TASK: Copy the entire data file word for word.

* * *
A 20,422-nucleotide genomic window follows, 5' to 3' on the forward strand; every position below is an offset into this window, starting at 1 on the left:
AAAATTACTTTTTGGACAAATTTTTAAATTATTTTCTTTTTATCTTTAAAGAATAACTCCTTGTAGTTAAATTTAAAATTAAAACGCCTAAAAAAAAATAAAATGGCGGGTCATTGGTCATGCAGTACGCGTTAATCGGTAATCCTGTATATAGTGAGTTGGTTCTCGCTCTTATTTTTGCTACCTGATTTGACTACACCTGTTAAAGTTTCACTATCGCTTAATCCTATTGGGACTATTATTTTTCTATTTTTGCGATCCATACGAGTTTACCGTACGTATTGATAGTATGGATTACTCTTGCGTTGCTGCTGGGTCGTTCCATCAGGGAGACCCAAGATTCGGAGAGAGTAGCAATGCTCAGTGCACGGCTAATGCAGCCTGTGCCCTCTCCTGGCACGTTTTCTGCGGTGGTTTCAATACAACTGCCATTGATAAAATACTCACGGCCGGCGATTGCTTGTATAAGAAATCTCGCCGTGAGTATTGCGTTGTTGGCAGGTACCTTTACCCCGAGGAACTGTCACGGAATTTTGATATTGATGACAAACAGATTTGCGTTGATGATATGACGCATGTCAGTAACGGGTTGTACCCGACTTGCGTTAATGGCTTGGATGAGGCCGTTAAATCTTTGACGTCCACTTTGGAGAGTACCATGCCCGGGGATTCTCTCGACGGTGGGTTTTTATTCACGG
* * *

A 20,422-nucleotide genomic window follows, 5' to 3' on the forward strand; every position below is an offset into this window, starting at 1 on the left:
AAAATTACTTTTTGGACAAATTTTTAAATTATTTTCTTTTTATCTTTAAAGAATAACTCCTTGTAGTTAAATTTAAAATTAAAACGCCTAAAAAAAAATAAAATGGCGGGTCATTGGTCATGCAGTACGCGTTAATCGGTAATCCTGTATATAGTGAGTTGGTTCTCGCTCTTATTTTTGCTACCTGATTTGACTACACCTGTTAAAGTTTCACTATCGCTTAATCCTATTGGGACTATTATTTTTCTATTTTTGCGATCCATACGAGTTTACCGTACGTATTGATAGTATGGATTACTCTTGCGTTGCTGCTGGGTCGTTCCATCAGGGAGACCCAAGATTCGGAGAGAGTAGCAATGCTCAGTGCACGGCTAATGCAGCCTGTGCCCTCTCCTGGCACGTTTTCTGCGGTGGTTTCAATACAACTGCCATTGATAAAATACTCACGGCCGGCGATTGCTTGTATAAGAAATCTCGCCGTGAGTATTGCGTTGTTGGCAGGTACCTTTACCCCGAGGAACTGTCACGGAATTTTGATATTGATGACAAACAGATTTGCGTTGATGATATGACGCATGTCAGTAACGGGTTGTACCCGACTTGCGTTAATGGCTTGGATGAGGCCGTTAAATCTTTGACGTCCACTTTGGAGAGTACCATGCCCGGGGATTCTCTCGACGGTGGGTTTTTATTCACGG